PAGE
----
Anyway, the other interesting thing is that I saw a Black Mountain Moth! They are spread throughout Europe, but only found above 600m.

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The next morning broke with a beautiful, clear dawn. I set off at 6ish to the summit of Ben Macdui, spotting a Ptarmigan on the way.

It was a long walk down, particularly the walk along Glen Derry, which was just a bit knackering. I couldn’t get my rucksack to sit right and as a result developed a very sore shoulder muscle on the descent, still with about 12 miles to go. Luckily the views were stunning and more than made up for it.

The weather really was perfect, but I think my next walk won’t have such an epic walk in, at least not until I’m feeling fitter and have remembered how to work my backpack.

If you’re really interested, I have uploaded this walk to ViewRanger, where you can have a look and download the gpx.

Butterflies and moths and spreadsheets

Back home after a month on St Kilda, I have already had the moth trap out twice and today the lawn was alive with butterflies while I mowed it (but leaving about half of it unmown for nature, not because we have about half an acre and oh my god it’s 30C out here).

Dark green fritillery
Dark Green Fritillary

Ringlet
Ringlet

And a few from the moth trap..

Moth bros
Golden-Y and a Map-winged Swift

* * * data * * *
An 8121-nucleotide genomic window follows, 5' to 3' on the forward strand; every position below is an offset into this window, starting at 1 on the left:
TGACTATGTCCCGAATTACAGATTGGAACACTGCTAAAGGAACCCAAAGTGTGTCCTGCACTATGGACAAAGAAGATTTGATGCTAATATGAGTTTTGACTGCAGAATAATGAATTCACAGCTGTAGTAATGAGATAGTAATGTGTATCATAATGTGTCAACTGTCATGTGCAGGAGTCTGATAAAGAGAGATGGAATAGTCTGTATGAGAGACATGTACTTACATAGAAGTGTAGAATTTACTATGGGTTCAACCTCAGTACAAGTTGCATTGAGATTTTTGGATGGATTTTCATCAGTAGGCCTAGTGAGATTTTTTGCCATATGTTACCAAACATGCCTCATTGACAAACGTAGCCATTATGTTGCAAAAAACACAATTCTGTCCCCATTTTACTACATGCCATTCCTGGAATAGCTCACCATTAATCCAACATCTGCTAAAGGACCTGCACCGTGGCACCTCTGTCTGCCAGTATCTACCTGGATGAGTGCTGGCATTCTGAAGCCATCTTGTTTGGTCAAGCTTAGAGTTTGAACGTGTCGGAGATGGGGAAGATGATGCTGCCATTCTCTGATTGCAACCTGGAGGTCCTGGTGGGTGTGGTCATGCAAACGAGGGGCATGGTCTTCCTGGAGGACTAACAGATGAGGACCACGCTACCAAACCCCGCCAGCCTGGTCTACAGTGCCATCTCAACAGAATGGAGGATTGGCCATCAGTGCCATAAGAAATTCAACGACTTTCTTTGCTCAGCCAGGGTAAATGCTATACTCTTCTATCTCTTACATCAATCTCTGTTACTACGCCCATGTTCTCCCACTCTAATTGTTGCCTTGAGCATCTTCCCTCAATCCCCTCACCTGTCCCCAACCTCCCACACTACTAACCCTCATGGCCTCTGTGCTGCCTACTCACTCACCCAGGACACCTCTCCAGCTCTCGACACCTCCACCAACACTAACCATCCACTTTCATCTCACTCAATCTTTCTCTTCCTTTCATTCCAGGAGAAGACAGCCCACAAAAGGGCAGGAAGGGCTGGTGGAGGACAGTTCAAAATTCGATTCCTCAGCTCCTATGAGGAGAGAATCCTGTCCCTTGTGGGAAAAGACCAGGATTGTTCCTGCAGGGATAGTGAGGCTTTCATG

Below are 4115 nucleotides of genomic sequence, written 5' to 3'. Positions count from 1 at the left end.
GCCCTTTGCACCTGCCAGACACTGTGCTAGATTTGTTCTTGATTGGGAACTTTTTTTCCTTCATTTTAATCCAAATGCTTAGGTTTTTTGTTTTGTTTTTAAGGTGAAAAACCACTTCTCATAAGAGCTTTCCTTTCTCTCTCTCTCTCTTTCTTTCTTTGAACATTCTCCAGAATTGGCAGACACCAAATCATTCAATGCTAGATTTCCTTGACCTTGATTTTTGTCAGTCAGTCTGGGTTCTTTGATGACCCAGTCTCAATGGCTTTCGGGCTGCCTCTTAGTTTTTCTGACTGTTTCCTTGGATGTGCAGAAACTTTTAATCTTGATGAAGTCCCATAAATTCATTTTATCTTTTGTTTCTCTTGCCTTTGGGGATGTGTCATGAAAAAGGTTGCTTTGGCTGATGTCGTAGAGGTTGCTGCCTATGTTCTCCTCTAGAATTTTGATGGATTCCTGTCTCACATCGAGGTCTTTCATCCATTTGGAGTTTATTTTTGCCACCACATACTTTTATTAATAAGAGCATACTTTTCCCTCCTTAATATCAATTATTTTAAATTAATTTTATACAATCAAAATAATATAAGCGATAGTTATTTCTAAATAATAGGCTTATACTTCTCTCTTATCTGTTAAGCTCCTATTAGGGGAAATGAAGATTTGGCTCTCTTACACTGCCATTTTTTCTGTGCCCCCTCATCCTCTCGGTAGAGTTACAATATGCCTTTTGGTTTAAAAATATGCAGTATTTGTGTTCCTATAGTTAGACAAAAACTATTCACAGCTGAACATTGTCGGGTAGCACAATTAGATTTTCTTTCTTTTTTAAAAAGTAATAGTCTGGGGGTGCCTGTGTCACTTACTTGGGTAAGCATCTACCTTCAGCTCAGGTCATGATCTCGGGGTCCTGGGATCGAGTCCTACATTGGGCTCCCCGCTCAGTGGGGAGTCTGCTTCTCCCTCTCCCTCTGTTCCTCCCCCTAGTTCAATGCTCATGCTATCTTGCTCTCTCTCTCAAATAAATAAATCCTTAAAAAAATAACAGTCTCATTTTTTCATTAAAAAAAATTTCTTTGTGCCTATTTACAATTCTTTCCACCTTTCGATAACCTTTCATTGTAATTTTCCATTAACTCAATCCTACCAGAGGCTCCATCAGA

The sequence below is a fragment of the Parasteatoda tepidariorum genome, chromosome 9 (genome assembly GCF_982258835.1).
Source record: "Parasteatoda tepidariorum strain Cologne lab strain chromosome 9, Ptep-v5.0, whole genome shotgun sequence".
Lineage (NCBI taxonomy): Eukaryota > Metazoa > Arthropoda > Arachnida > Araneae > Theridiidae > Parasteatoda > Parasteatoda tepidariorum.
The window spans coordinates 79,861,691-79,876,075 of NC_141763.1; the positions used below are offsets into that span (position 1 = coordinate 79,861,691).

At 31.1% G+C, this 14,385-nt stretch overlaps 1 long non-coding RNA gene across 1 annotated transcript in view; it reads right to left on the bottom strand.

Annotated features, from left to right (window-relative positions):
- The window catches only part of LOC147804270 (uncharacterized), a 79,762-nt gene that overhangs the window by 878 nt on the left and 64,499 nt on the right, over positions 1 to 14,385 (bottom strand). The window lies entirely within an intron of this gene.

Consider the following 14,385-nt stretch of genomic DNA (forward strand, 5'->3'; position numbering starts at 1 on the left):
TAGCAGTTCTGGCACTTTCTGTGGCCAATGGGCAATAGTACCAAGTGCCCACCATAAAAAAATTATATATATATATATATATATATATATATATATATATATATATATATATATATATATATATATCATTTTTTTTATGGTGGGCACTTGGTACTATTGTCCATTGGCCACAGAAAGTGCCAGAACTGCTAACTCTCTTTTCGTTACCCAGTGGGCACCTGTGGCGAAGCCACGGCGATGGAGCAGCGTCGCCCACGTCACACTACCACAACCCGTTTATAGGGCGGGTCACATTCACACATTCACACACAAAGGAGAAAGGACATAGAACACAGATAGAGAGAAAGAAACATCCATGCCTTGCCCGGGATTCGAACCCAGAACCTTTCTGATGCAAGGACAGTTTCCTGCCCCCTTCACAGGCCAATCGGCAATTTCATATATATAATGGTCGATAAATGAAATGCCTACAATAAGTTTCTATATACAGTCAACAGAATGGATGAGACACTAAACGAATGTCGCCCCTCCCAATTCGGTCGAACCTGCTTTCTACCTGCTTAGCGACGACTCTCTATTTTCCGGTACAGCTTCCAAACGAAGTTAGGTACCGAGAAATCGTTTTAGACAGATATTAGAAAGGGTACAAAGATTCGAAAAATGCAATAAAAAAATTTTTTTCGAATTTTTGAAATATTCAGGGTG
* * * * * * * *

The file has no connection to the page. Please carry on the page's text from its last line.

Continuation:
Poplar Hawk Moth
Poplar Hawk Moth

I also wanted to start keeping a good record of things sightings, so I had a search online for hints on setting up a good and useful spreadsheet. I’ve heard of MapMate before, a biological recording software. I didn’t think I’d need that just yet, but it would be good to arrange data in a way that would be easily imported into it. Happily, the MapMate Beginner’s Excel tips has a layout. Spreadsheets! so exciting!

Gull eggs

I checked over the main gullery the other day, as most of our smaller gullery has mysteriously lost their eggs. Plenty in the main gullery, thankfully, plus a few odd eggs.

Blue eggs

And a tiny third egg, that won’t be viable.

This egg has been damaged, possibly by one of a crowd of rooks that were foraging about in the gullery. The young inside is far too young and won’t survive, but it was still alive when I found it.

This egg has been predated – a bird has poked its bill straight through. Rooks, Heron and other gulls will predate gull eggs

Also, it was my day off today so I went to the Farne Islands in Northumberland to look at seabirds, because I clearly don’t do enough of that.

It was really wonderful, I miss cliff-nesting seabirds!

Roe Deer on the camera trap

Had a look at the camera trap today, it had nearly 200 images in just over 5 days! Mostly grey squirrel and roe deer, but also a brief view of a fox and a male roe deer. Most lovely was nearly a hundred shots of a roe deer family, grazing and grooming each other:

Roe deer usually have twins, and are unusual in that they are the only even-toed ungulate to undertake delayed implantation, where after fertilisation, development of the egg is halted for nearly four months, until the conditions are better for pregnancy.

They are also solitary and territorial for most of the year, so the female here will probably be the same that we’ve seen on other occasions.

It’s very small

I found a newt when I was clearing away some more stone and dirt from one of the old, rundown walls. It was cold but floppy, so not dead. I put him in a box in some sunshine while I tried to find out if waking a newt from hibernation will kill them.

As he slowly came back to life, I found that it doesn’t, hooray! Amphibian And Reptile Conservation suggest to put it back where you find it, or somewhere safe and frost-free. I released him next to one of the compost bins.  Run free, little newt.